Univision Radio conducted a six-market campaign last year with a large consumer products company, which used one of its personalities for the campaign. “The lift in intent to purchase, and the amount of incremental volume they moved during and after our campaign really opened their eyes,” Univision Radio president Jesus Lara says. “We are actively looking for ways to create attribution to the media that we’re placing on behalf of our partners. That’s one of the biggest challenges for linear radio: the lack of attribution models.”

Sellers can also identify which station or daypart is performing best or needs some additional support. “It helps us segue from just another vendor to a valued partner,” McCurdy says.

Taking it up a notch, some broadcasters have begun testing foot traffic attribution to correlate radio campaigns with retail store visits.

No Going Back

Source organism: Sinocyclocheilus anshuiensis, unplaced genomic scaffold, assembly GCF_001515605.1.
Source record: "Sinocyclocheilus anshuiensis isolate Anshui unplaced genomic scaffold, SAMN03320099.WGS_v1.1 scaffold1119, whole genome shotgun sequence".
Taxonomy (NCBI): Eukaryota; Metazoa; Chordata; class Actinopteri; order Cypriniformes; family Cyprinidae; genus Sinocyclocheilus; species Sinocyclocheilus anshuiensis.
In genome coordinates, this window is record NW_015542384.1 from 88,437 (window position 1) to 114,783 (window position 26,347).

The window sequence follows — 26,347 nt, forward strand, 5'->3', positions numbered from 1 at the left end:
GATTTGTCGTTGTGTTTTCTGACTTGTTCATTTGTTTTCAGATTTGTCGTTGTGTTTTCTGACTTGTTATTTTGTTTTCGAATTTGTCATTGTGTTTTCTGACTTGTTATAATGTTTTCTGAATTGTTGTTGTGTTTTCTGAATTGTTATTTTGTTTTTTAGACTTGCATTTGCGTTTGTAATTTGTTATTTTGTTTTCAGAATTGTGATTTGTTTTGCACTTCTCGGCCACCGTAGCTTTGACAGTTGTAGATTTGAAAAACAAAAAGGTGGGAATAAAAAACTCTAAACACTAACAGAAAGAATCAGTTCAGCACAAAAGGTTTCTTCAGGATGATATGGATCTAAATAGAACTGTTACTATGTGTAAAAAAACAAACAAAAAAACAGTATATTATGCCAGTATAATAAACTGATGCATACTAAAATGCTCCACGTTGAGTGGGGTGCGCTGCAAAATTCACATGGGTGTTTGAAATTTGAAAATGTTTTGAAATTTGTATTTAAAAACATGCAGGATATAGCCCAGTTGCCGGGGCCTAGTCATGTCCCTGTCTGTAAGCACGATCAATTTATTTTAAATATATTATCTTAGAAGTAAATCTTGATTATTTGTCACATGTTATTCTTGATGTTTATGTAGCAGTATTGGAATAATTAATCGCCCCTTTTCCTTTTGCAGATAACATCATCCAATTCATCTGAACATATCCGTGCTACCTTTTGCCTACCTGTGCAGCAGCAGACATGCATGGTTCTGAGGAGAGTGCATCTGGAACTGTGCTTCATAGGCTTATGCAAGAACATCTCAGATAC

While they’ve only scratched the attribution surface and have a ways to go to catch up with digital media, broadcasters use words like “meaningful” and “huge” to describe the long-term impact of data and analytics on their business. “It’s allowing our sellers to have more sophisticated conversations with the client, which includes more robust conversations around results or even better conversations on the importance of the right copy for the client,” CMG’s Reid says. “Long term, clients will have better confidence in how their radio campaigns are working for them.”

At Beasley, advertisers that previously shunned radio “want some kind of safety net as well as some kind of post campaign proof of success,” McCurdy explains. “We have found that proof of success leads to the confidence to invest.”

Now that radio’s impact can be measured, advertisers are looking at the medium differently – and in a more positive light, Hellum observes. “The changing nature of radio advertising, as a truly measurable media, can potentially translate to advertisers staying on air longer and spending more,” he believes. “We believe attribution will have a meaningful impact on the radio business, and the radio industry, long-term.”

Now that the data genie is out of the bottle, McCurdy believes there is no going back for radio. “We need to embrace and support data as an industry as well as agree on uniform metrics of performance moving forward,” he submits.